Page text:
Drilling engineers need to have a combination of skills to successfully execute their professional tasks. In addition to hard skills, such as mathematical proficiency, analytical competence and advanced computer literacy, engineers may also need a variety of soft skills. These include:
- The ability to work in a team
- The ability to think creatively
- Perseverance for overcoming difficult obstacles
- A high degree of integrity
Job Postings from Real Employers
A March 2012 job search for drilling, or petroleum, engineers found several postings calling for candidates with bachelor's degrees in petroleum engineering, chemical engineering or a related discipline. In addition, some employers advertised for engineers with proficiency in several areas, such as Enhanced Oil Recovery (EOR) technology, well surveillance and shale reservoirs. The following list summarizes several actual listings that this search turned up:
- An oil and gas company in California advertised for a petroleum engineer with at least 7 years of experience and knowledge of full well development and artificial lifts. The successful candidate would conduct well surveillance and devise production optimization strategies.
- A Texas reservoir development company sought a petroleum engineer with good communication skills and proficiency in Prosper software to serve as a consultant/manager on surveillance engineering projects.
- An oil company advertised for a petroleum engineer with significant industry experience to manage its well surveillance projects and conduct field safety analyses, among other tasks.
How to Stand Out in the Field
In order to enhance your career prospects, you may consider obtaining a graduate degree in petroleum engineering or a related field. A graduate degree may open up career opportunities in research and development and teaching, the BLS reported. A master's degree in petroleum engineering consists of advanced training in fundamental areas of petroleum engineering, such as reservoir engineering, well drilling and project management. In addition, students may also be reintroduced to concepts such as thermodynamics, heat and phase equilibrium. A Ph.D. program in petroleum engineering primarily emphasizes independent research on a specific engineering issue.
Another way to gain distinction as a petroleum engineer is by obtaining certification from the Society of Petroleum Engineers (SPE). By obtaining certification, you'll show potential employers that you're a committed and serious engineering professional. The SPE offers the Certified Petroleum Engineer designation to professional members of the society who hold a bachelor's degree in engineering from an accredited institution, pass a competency exam and undergo at least 4 years of on-the-job training. If your application is successful, you may also be required to pay a fee and complete 16 hours of continuing education hours to renew your certification.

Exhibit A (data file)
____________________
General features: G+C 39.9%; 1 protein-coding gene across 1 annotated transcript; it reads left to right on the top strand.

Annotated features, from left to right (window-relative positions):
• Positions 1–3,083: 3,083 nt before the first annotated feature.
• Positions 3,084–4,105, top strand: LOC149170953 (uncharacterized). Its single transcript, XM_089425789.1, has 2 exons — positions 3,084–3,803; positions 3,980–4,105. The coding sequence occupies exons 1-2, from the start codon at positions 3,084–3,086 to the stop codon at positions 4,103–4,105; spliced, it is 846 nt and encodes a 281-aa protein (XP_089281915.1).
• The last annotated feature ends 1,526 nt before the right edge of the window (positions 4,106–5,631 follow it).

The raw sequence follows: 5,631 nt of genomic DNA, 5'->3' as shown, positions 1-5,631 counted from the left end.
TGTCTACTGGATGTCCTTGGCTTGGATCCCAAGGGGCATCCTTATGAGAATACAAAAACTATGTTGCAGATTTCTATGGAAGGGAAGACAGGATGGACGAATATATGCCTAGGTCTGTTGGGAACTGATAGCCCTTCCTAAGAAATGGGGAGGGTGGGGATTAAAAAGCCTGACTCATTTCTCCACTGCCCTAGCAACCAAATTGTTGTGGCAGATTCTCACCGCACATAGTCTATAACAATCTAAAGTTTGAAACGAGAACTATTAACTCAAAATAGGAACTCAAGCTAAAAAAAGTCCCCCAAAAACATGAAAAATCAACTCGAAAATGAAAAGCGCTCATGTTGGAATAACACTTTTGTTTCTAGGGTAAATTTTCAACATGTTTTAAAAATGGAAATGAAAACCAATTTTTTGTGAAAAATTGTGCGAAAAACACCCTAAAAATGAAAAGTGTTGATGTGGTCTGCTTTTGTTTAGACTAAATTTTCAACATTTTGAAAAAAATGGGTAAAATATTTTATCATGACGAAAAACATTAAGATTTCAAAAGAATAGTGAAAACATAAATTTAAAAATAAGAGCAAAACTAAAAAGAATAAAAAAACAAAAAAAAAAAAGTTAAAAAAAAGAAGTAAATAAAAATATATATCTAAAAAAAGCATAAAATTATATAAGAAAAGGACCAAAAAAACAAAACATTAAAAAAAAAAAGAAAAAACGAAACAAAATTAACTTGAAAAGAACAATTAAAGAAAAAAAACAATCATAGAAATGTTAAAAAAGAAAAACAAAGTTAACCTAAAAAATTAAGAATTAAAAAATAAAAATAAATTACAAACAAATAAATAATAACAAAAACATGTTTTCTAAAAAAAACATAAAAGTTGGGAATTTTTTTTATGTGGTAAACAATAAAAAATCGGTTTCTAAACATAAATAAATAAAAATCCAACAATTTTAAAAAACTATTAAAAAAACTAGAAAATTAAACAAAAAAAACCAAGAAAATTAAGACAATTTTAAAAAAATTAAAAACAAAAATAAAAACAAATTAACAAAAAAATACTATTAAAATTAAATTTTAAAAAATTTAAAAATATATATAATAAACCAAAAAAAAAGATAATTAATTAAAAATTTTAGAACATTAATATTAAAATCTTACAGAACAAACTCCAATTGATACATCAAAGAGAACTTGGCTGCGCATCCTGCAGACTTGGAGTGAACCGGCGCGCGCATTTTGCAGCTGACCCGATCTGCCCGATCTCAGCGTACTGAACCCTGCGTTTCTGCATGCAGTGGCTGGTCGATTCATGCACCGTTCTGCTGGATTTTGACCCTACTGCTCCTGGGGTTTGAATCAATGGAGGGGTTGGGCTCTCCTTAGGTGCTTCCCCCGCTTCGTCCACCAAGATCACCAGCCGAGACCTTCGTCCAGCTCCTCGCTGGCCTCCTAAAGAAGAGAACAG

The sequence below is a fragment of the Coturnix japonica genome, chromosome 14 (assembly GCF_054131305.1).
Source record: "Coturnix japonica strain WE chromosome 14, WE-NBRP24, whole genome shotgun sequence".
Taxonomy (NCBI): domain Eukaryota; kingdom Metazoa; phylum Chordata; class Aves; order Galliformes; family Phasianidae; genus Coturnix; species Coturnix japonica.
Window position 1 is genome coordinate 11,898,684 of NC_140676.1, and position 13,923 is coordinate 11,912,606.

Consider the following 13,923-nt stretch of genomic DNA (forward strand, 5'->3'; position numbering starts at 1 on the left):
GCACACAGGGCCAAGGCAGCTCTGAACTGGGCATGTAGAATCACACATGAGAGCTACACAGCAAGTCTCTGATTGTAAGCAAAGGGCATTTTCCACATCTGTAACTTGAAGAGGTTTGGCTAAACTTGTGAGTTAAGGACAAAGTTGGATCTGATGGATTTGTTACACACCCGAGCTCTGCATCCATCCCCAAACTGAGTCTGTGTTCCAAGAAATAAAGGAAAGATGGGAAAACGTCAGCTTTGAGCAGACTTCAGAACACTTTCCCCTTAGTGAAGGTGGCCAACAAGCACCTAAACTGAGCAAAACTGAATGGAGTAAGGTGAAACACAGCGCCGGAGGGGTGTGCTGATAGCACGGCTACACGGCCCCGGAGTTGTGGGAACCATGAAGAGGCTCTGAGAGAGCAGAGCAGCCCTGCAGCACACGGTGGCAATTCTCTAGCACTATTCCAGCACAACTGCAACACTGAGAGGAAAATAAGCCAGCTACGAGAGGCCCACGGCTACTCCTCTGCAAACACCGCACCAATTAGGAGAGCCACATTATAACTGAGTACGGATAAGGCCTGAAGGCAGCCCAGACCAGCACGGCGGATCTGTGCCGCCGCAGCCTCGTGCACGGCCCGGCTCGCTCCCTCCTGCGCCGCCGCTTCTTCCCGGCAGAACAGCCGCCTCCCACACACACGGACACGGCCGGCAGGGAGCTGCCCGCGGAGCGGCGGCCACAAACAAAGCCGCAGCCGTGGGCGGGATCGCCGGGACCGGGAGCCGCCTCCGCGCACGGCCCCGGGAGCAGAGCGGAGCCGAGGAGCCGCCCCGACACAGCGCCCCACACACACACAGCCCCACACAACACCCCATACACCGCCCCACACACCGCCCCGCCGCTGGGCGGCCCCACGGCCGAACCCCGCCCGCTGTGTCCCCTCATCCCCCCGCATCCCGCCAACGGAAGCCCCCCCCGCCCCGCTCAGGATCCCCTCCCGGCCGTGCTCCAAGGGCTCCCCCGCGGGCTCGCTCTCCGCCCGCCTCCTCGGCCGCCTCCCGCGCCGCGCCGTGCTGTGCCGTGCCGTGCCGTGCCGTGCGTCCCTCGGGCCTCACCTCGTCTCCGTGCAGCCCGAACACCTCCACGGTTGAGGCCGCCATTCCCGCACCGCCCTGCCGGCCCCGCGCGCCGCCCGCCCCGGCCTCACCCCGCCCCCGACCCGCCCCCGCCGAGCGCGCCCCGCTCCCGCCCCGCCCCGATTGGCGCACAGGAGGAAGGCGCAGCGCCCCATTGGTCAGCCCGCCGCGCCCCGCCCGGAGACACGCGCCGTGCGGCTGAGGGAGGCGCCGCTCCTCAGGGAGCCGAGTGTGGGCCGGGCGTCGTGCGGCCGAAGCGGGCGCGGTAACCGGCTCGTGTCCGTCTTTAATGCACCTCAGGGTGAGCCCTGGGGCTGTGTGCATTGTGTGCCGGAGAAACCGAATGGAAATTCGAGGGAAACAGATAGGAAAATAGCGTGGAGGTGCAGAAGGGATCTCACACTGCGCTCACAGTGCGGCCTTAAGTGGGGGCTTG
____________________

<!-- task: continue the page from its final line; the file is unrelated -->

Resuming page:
Other Careers to Consider
If you feel that becoming a drilling engineer is not the best fit for you, but would like a career with similar characteristics, you may consider other options, such as a career as a geoscientist. These professionals are responsible for studying the physical composition, makeup and natural processes of the earth. To become a geoscientist, you'll need a bachelor's degree in geosciences, physics, engineering or a related field. While these professionals made less than drilling engineers (average of nearly $98,000 annually as of May 2011 BLS data), they could expect faster-than-average employment growth from 2010-2020. If you want to pursue a master's degree in this field, you may also find better job opportunities, the BLS reported.
Another field similar to drilling engineering is industrial engineering. Industrial engineers focus on devising strategies to make the production processes of businesses more efficient. While job growth in this field was expected to be slow, the BLS projects only six percent growth expected from 2010-2020, you can work in a variety of industries. For instance, you can work for manufacturing companies, hospitals, research firms or consulting agencies.